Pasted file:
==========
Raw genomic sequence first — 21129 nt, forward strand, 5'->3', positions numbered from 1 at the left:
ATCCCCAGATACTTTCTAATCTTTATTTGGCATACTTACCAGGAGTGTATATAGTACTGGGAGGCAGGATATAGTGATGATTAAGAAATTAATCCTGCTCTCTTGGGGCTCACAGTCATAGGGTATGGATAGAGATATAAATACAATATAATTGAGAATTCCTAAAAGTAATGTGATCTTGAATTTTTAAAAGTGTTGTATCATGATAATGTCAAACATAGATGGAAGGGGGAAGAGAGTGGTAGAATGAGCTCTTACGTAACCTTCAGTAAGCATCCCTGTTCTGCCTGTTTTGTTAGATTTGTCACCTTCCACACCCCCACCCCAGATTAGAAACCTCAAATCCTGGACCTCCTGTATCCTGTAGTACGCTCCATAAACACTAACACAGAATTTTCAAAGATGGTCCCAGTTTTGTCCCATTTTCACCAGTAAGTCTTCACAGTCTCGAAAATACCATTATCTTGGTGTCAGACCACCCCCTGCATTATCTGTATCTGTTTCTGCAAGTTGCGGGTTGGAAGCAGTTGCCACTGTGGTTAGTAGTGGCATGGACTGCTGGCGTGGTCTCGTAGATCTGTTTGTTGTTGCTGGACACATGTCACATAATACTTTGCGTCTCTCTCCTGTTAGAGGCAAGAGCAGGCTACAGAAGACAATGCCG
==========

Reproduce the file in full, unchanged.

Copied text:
Raw genomic sequence first — 21129 nt, forward strand, 5'->3', positions numbered from 1 at the left:
ATCCCCAGATACTTTCTAATCTTTATTTGGCATACTTACCAGGAGTGTATATAGTACTGGGAGGCAGGATATAGTGATGATTAAGAAATTAATCCTGCTCTCTTGGGGCTCACAGTCATAGGGTATGGATAGAGATATAAATACAATATAATTGAGAATTCCTAAAAGTAATGTGATCTTGAATTTTTAAAAGTGTTGTATCATGATAATGTCAAACATAGATGGAAGGGGGAAGAGAGTGGTAGAATGAGCTCTTACGTAACCTTCAGTAAGCATCCCTGTTCTGCCTGTTTTGTTAGATTTGTCACCTTCCACACCCCCACCCCAGATTAGAAACCTCAAATCCTGGACCTCCTGTATCCTGTAGTACGCTCCATAAACACTAACACAGAATTTTCAAAGATGGTCCCAGTTTTGTCCCATTTTCACCAGTAAGTCTTCACAGTCTCGAAAATACCATTATCTTGGTGTCAGACCACCCCCTGCATTATCTGTATCTGTTTCTGCAAGTTGCGGGTTGGAAGCAGTTGCCACTGTGGTTAGTAGTGGCATGGACTGCTGGCGTGGTCTCGTAGATCTGTTTGTTGTTGCTGGACACATGTCACATAATACTTTGCGTCTCTCTCCTGTTAGAGGCAAGAGCAGGCTACAGAAGACAATGCCG